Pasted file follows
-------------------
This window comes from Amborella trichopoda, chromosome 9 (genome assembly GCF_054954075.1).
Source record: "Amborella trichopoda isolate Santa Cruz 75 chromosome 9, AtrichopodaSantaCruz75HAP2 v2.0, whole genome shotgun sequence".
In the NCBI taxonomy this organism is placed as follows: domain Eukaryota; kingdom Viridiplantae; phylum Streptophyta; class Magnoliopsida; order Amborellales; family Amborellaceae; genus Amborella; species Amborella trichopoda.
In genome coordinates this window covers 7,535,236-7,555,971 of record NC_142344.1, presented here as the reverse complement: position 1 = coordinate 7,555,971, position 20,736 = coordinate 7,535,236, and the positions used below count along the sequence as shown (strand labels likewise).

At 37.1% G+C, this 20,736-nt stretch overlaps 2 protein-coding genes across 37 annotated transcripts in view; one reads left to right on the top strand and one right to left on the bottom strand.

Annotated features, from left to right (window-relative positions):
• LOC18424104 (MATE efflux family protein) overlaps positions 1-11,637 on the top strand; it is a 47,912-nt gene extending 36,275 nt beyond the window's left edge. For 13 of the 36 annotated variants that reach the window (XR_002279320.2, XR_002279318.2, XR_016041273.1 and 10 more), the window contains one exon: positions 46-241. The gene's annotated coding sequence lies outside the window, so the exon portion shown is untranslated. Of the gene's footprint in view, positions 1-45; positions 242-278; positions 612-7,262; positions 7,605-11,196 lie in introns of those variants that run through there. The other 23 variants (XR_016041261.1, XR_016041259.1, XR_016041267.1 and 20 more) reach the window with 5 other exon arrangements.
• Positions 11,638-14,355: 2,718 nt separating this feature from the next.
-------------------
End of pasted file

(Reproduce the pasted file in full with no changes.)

This window comes from Amborella trichopoda, chromosome 9 (genome assembly GCF_054954075.1).
Source record: "Amborella trichopoda isolate Santa Cruz 75 chromosome 9, AtrichopodaSantaCruz75HAP2 v2.0, whole genome shotgun sequence".
In the NCBI taxonomy this organism is placed as follows: domain Eukaryota; kingdom Viridiplantae; phylum Streptophyta; class Magnoliopsida; order Amborellales; family Amborellaceae; genus Amborella; species Amborella trichopoda.
In genome coordinates this window covers 7,535,236-7,555,971 of record NC_142344.1, presented here as the reverse complement: position 1 = coordinate 7,555,971, position 20,736 = coordinate 7,535,236, and the positions used below count along the sequence as shown (strand labels likewise).

At 37.1% G+C, this 20,736-nt stretch overlaps 2 protein-coding genes across 37 annotated transcripts in view; one reads left to right on the top strand and one right to left on the bottom strand.

Annotated features, from left to right (window-relative positions):
• LOC18424104 (MATE efflux family protein) overlaps positions 1-11,637 on the top strand; it is a 47,912-nt gene extending 36,275 nt beyond the window's left edge. For 13 of the 36 annotated variants that reach the window (XR_002279320.2, XR_002279318.2, XR_016041273.1 and 10 more), the window contains one exon: positions 46-241. The gene's annotated coding sequence lies outside the window, so the exon portion shown is untranslated. Of the gene's footprint in view, positions 1-45; positions 242-278; positions 612-7,262; positions 7,605-11,196 lie in introns of those variants that run through there. The other 23 variants (XR_016041261.1, XR_016041259.1, XR_016041267.1 and 20 more) reach the window with 5 other exon arrangements.
• Positions 11,638-14,355: 2,718 nt separating this feature from the next.